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Biden points to Greenville electric bus plant to push $2 trillion infrastructure plan

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Mayor Knox White leads President Biden on Proterra tour

Greenville Mayor Knox White opens President Joe Biden's "virtual tour" of the Proterra electric bus factory as the president promotes his $2 trillion infrastructure plan. 

GREENVILLE — President Joe Biden told workers in Proterra's electric bus factory that they are doing work that will save the environment as he made a virtual stop to promote his massive infrastructure improvement plan.

The company took the president on a "virtual tour" of the bus-making plant off Interstate 85 on the edge of the city limits on April 20. Proterra started its first manufacturing facility and headquarters in Greenville in 2010 before relocating headquarters to the Bay Area.

Biden has pitched converting the nation's fleet of 500,000 gasoline-powered school buses to zero-emission models by 2030, among other big-ticket green energy investments as part of his $2 trillion American Jobs Plan.

On Tuesday, he told workers via video conference about how he supported himself through law school by driving a bus. He sees electric buses as key to a better environment that doesn't have children breathing diesel fumes.

The infrastructure plan, which the administration claims will seek bipartisan support, would spend $25 billion on zero-emission vehicles and $20 billion on electric school buses.

Biden told Proterra workers, who demonstrated the manufacture of buses and use of electric batteries, that America needed to keep up with advancing the technology on a global stage.

"We've got to own the future here," he said. "Right now, we're way behind China, but you guys are going to get us in the game."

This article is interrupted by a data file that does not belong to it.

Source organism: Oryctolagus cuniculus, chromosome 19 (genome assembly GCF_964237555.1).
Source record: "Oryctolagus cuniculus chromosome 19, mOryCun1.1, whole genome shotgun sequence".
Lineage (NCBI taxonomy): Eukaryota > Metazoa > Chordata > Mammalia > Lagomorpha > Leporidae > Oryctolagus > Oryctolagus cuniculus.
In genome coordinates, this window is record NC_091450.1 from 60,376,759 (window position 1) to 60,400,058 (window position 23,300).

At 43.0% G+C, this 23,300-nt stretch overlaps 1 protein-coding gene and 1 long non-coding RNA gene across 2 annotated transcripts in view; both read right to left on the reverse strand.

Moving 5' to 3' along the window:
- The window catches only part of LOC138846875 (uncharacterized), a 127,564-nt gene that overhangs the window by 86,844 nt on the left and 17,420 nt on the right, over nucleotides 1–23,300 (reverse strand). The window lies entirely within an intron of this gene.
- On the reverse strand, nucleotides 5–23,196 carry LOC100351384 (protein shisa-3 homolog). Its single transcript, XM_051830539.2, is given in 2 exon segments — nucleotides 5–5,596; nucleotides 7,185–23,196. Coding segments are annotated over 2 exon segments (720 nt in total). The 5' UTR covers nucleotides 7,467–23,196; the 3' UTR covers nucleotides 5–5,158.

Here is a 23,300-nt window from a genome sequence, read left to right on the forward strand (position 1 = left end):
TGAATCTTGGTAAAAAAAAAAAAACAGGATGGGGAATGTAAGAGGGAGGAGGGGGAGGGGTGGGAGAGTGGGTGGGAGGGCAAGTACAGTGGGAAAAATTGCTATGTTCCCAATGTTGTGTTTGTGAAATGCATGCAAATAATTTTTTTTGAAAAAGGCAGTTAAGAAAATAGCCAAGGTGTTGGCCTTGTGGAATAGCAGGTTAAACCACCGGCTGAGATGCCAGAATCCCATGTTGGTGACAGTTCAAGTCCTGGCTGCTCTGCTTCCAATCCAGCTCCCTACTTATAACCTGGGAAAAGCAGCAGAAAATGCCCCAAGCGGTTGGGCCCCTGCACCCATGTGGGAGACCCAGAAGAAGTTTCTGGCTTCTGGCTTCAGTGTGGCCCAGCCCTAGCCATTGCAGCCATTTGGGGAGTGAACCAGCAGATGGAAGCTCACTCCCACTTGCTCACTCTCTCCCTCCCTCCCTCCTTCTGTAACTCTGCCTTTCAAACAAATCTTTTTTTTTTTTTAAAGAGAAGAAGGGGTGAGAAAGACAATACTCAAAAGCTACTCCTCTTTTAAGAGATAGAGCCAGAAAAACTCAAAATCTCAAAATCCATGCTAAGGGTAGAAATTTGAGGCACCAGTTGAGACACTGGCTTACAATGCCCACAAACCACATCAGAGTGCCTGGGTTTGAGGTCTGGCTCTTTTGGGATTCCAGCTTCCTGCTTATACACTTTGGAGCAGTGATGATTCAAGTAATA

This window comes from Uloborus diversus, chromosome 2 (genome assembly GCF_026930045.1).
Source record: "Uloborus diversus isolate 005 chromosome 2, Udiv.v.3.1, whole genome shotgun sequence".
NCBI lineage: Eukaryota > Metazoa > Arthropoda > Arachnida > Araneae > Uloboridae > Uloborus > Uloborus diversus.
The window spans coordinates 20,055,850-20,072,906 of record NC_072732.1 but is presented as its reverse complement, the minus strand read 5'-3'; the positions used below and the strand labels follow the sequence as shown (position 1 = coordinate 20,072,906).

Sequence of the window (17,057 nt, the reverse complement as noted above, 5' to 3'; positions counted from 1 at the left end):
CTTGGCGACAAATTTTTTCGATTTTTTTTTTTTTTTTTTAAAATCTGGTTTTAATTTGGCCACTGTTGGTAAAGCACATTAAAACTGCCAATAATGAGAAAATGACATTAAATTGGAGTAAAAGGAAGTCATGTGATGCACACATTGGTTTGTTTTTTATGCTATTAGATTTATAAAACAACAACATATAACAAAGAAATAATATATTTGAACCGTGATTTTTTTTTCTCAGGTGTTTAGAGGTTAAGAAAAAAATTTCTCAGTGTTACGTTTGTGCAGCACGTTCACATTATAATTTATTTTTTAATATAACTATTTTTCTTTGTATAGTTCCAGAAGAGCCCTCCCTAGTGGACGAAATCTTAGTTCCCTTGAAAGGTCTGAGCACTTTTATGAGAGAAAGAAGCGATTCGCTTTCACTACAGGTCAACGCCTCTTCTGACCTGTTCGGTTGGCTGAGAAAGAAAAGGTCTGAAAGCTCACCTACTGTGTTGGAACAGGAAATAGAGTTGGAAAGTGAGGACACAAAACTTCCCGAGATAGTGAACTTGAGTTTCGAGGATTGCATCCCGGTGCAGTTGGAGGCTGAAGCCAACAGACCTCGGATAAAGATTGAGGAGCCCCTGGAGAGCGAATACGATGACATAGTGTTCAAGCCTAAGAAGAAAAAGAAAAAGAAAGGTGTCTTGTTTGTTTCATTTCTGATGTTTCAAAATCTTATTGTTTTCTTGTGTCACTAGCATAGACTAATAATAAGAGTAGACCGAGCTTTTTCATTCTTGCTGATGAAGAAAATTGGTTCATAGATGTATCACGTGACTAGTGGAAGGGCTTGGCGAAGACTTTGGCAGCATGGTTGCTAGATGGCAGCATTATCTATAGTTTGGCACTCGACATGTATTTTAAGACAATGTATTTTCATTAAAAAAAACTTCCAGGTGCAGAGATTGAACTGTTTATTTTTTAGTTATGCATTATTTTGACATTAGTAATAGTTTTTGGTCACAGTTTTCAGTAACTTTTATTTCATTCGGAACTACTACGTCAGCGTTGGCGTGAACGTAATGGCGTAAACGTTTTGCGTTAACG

Proterra CEO Jack Allen, who conducted most of the tour, said the company supports the infrastructure plan as commercial vehicles find themselves at "an inflection point." The commitment to electric vehicles would add more than 2,000 assembly workers alone, Allen said.

Over the past decade, Proterra has seen its fortunes rise and fall. Not long after it decided to locate to Greenville, the company faced a funding crisis but was rescued by public and private investors.

Mayor Knox White opened the event and described Greenville's commitment early on to a green energy future.

Afterward, White told The Post and Courier that Greenville recruited the company to diversify the city’s manufacturing presence. While the company has had its “ups and downs, it’s been a big success the past few years,” White said.

“It’s the American answer to the competition in China,” he said.

Natalie Walters contributed to this story.

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Follow Eric on Twitter at @cericconnor.

Reporter/Local Editor

Eric is a reporter and local editor for The Post and Courier in Greenville. Previously with The Greenville News, he's covered the Upstate for two decades and served as a USA TODAY correspondent. He studied journalism at the University of South Carolina.

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